Have students select and place answers from the bottom of each column to fill up their MATHO cards. In some versions, I pulled prepared questions from a hat. In other versions, I translated answers to questions on the fly. For example, if I grabbed 2√3, I called out “Under the M… the square root of 12”. After a student shouts “MATHO!” ask potential winners to read aloud their numbers. (Remember to keep track of answers you have called.)

Nothing revolutionary here – just a fun way to review content.

By the way, if you are looking to read about changing things, please check out Sam Shah’s recent post, The Messiness of Trying Something New.

### BCAMT Conference 2011

Here’s the list of puzzles & games from my session at the BCAMT Fall Conference.

Together, we brainstormed some ideas about connecting games to mathematics. I listed some of these ideas in an earlier post.

Also, I attended a couple of sessions in the morning…

“It’s the most interesting thing a graphing calculator can do and we don’t even have kids do it.” Dan Kamin was talking about creating a scatterplot to determine the linear, quadratic, or exponential regression equation. While lines/curves of best fit are no longer in the curriculum (regression functions were in Applications of Math 10 & 11), it is expected that students will solve problems by analyzing linear, quadratic, and exponential functions. This provides opportunities to have students use technology to answer questions such as:

• Is the data best modeled with a line or with a curve?
• What is the equation of the function that best models the data?
• How does your best fit line/curve compare with the those used by experts?

As a person inhales and exhales, the volume of air in the lungs can be modeled with a periodic function. Dan asked his students to write the equation of the sinusoidal function. They couldn’t. It wasn’t a Ferris wheel. “No one had asked them to create something before.”

I’ve had difficulty making domain and range relevant to 15-year-olds. David Wees shared an interesting activity at his presentation. Have students draw a picture of an object using line segments. Then, for each line segment, have them write the equation and determine the domain and range. Finally, have them enter this information using GeoGebra and compare the result with the drawing.

A reminder… the 2012 BCAMT New Teachers’ Conference will be held on February 11 at Queen Elizabeth Secondary School in Surrey.

### iPad as Mathematical Communication Tool – Part Deux I have been learning about educational uses of the iPad. My daughter has been learning about repeating patterns at school (Grade 1). Also, she has been asking me to show her how to use iMotion. A win-win situation.

She built four patterns, taking a photo each time she added a piece. Then, she created a video which I dragged into iMovie. Finally, I recorded her as she talked about her patterns. The movie would be better if the audio were synced to the video, but I wanted to see what we could create in ten minutes. Here it is:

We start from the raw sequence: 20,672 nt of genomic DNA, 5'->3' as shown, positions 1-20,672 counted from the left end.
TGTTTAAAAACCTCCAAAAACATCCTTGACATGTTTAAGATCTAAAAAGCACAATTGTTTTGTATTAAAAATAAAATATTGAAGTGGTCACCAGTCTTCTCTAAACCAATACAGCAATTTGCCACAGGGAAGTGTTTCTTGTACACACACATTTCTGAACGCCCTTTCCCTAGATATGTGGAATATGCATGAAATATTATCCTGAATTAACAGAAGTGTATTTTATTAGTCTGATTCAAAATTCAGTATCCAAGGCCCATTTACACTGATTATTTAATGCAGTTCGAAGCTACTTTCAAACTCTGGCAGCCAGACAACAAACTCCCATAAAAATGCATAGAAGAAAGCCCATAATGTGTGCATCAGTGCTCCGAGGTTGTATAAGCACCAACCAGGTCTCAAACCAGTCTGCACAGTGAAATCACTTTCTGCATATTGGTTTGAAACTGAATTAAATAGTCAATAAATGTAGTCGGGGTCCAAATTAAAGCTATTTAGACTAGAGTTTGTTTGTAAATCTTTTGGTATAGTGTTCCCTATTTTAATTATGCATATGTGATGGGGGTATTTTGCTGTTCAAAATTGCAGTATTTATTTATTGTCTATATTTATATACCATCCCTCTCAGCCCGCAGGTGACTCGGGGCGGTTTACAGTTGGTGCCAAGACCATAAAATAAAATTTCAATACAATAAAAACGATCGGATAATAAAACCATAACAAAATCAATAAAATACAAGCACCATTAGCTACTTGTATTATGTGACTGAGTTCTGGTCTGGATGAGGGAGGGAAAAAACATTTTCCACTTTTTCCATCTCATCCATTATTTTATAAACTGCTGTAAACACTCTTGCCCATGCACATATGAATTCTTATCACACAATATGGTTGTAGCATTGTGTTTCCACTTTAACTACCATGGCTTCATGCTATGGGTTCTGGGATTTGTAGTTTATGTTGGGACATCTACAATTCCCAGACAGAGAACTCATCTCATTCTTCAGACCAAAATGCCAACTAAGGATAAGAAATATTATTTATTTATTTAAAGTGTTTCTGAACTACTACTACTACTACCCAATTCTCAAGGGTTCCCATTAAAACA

In primary classrooms, students could share their videos and have classmates describe or translate the patterns. Similarly, in high school mathematics classrooms, students could build functions and have classmates determine equations. See an interview of UC Berkeley Math Education Professor Dor Abrahamson for the inspiration behind this idea.

These student-created movies could be used by classroom teachers to assess what students are able to do. There are nine mathematics learning outcomes in the BC Kindergarten IRP. One addresses Patterns:

B1 demonstrate an understanding of repeating patterns (two or three elements) by
– identifying
– reproducing
– extending
– creating
patterns, using manipulatives, sounds, and actions [C, CN, PS, V]

B2 translate repeating patterns from one representation to another [C, R, V]

What judgements could you make about my daughter’s performance in relation to the prescribed learning outcomes? A rhetorical question – I’m not expecting or even wanting a reply.

My daughter also told me that sometimes shape and size can be used to describe patterns (e.g., “circle, circle, square, circle, circle, square” or “small, big, small, big”). Our movie doesn’t demonstrate this knowledge. This speaks to the importance of having conversations with our students – from Kintergarten to Calculus.

### Running naked again. This time, with scissors.

In an earlier post, I shared a poster that I created using photos of odd numbers taken by local photographer mag3737. He shared this pictorial representation of the Pythagorean Theorem with me. Very cool – both the image itself and the online sharing. I created another poster from mag3737’s photos – a pictorial representation of exponential growth. The rate at which exponential functions grow can be a difficult concept to visualize. Starting at 2^4 = 16, the area is doubling but the height is not. By doing this, I’m not sure if I accomplished my goal of illustrating exponential growth (although I did manage to have the numbers fit on the page).